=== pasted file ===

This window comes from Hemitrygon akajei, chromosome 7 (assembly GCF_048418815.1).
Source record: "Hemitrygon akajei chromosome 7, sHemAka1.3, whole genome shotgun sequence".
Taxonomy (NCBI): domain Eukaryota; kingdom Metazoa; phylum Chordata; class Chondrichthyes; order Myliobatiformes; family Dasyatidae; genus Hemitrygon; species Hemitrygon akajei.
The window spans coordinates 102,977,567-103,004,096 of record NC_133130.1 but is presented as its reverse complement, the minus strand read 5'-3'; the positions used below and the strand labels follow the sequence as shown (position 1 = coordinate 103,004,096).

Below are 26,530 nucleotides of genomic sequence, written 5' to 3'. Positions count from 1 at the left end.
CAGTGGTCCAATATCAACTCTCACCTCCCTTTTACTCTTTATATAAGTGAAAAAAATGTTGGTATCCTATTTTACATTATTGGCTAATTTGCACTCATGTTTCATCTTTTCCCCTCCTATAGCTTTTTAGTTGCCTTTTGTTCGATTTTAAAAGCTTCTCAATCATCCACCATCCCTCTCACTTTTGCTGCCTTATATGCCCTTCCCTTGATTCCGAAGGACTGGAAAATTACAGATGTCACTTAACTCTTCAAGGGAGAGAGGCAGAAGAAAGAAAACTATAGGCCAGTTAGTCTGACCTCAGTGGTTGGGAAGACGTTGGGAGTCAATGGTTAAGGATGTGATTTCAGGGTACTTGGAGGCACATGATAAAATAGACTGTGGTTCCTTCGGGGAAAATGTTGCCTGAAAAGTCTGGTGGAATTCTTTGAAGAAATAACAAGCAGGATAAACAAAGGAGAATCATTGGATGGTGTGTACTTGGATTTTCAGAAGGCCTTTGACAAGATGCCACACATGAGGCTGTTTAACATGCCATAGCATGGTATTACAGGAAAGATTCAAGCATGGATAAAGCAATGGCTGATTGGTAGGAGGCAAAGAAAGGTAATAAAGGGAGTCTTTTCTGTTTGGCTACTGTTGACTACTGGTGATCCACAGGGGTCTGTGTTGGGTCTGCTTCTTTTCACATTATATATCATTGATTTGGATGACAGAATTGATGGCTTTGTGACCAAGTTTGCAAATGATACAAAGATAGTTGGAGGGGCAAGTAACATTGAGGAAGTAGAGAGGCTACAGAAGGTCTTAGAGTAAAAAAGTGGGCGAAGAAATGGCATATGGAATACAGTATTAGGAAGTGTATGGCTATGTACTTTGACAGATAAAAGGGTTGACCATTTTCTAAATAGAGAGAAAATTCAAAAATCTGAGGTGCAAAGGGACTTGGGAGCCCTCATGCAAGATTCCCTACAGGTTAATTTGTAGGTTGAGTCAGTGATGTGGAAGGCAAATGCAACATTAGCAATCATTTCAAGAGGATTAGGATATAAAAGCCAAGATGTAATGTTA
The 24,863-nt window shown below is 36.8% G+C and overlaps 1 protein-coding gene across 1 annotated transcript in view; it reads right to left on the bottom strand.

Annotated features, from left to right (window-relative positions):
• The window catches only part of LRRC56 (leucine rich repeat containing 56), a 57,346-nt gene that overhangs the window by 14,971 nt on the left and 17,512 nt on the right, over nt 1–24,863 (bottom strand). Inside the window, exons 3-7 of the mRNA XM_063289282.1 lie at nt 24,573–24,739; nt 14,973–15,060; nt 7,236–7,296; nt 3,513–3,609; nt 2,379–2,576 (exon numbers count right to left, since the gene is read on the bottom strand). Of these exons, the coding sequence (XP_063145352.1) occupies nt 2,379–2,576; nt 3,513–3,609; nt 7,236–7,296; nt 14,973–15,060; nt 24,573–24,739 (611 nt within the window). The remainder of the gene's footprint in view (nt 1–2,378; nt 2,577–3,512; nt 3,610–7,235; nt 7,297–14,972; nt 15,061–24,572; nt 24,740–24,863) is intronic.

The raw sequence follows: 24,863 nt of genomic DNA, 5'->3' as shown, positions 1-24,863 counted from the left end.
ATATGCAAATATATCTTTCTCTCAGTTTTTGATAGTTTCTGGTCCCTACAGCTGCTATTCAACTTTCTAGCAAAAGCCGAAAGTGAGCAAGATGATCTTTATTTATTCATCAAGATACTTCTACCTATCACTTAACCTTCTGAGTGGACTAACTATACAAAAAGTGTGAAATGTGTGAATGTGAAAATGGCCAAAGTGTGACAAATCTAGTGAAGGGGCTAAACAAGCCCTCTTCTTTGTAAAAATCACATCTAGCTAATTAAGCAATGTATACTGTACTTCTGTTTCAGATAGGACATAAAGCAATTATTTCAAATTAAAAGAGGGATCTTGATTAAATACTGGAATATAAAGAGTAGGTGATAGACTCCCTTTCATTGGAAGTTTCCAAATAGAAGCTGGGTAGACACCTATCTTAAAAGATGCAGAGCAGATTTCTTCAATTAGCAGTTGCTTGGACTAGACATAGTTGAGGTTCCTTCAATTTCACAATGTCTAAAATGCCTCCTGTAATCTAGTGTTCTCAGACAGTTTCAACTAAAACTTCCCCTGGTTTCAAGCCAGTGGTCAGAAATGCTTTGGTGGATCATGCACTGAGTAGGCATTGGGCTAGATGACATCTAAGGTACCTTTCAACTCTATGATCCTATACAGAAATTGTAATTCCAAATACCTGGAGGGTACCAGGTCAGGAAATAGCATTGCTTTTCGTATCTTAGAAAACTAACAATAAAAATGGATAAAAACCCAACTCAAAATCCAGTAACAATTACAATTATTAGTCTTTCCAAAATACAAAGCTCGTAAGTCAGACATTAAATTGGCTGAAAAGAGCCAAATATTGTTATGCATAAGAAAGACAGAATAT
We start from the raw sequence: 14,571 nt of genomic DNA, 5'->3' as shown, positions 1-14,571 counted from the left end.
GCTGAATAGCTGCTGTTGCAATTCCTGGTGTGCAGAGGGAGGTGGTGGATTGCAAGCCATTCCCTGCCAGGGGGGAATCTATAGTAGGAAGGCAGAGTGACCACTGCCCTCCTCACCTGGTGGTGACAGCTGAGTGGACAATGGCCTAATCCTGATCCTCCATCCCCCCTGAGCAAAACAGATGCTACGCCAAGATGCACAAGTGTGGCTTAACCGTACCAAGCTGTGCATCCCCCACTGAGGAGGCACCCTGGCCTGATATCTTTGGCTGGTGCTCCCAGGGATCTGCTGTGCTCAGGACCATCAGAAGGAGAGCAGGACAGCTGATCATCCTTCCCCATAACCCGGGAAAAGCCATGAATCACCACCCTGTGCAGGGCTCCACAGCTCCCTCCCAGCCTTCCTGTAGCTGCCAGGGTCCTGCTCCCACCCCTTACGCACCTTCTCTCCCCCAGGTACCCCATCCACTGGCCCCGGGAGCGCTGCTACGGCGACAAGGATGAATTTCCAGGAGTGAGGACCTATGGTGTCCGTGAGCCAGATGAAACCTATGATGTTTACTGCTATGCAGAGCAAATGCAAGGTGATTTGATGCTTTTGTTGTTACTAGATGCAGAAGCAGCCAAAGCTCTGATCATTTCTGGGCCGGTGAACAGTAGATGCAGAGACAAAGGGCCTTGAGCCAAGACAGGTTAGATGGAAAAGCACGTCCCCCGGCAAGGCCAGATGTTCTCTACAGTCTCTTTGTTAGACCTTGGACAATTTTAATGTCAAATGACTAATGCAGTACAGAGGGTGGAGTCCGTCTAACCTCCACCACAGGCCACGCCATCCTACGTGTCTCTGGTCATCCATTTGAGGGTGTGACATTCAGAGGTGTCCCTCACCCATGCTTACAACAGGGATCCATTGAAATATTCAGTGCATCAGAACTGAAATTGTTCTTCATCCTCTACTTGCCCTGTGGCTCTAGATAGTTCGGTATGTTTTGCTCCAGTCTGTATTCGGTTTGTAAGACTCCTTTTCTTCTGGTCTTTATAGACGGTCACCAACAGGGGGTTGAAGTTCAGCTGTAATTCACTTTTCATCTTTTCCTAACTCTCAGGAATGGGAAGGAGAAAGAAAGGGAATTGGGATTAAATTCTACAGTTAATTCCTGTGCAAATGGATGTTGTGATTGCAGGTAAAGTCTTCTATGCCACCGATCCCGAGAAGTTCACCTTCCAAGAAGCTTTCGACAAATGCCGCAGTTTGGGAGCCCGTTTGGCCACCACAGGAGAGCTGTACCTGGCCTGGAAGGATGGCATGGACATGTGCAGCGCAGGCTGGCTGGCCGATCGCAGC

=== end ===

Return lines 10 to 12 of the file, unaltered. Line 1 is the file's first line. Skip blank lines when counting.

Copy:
The raw sequence follows: 24,863 nt of genomic DNA, 5'->3' as shown, positions 1-24,863 counted from the left end.
ATATGCAAATATATCTTTCTCTCAGTTTTTGATAGTTTCTGGTCCCTACAGCTGCTATTCAACTTTCTAGCAAAAGCCGAAAGTGAGCAAGATGATCTTTATTTATTCATCAAGATACTTCTACCTATCACTTAACCTTCTGAGTGGACTAACTATACAAAAAGTGTGAAATGTGTGAATGTGAAAATGGCCAAAGTGTGACAAATCTAGTGAAGGGGCTAAACAAGCCCTCTTCTTTGTAAAAATCACATCTAGCTAATTAAGCAATGTATACTGTACTTCTGTTTCAGATAGGACATAAAGCAATTATTTCAAATTAAAAGAGGGATCTTGATTAAATACTGGAATATAAAGAGTAGGTGATAGACTCCCTTTCATTGGAAGTTTCCAAATAGAAGCTGGGTAGACACCTATCTTAAAAGATGCAGAGCAGATTTCTTCAATTAGCAGTTGCTTGGACTAGACATAGTTGAGGTTCCTTCAATTTCACAATGTCTAAAATGCCTCCTGTAATCTAGTGTTCTCAGACAGTTTCAACTAAAACTTCCCCTGGTTTCAAGCCAGTGGTCAGAAATGCTTTGGTGGATCATGCACTGAGTAGGCATTGGGCTAGATGACATCTAAGGTACCTTTCAACTCTATGATCCTATACAGAAATTGTAATTCCAAATACCTGGAGGGTACCAGGTCAGGAAATAGCATTGCTTTTCGTATCTTAGAAAACTAACAATAAAAATGGATAAAAACCCAACTCAAAATCCAGTAACAATTACAATTATTAGTCTTTCCAAAATACAAAGCTCGTAAGTCAGACATTAAATTGGCTGAAAAGAGCCAAATATTGTTATGCATAAGAAAGACAGAATAT
We start from the raw sequence: 14,571 nt of genomic DNA, 5'->3' as shown, positions 1-14,571 counted from the left end.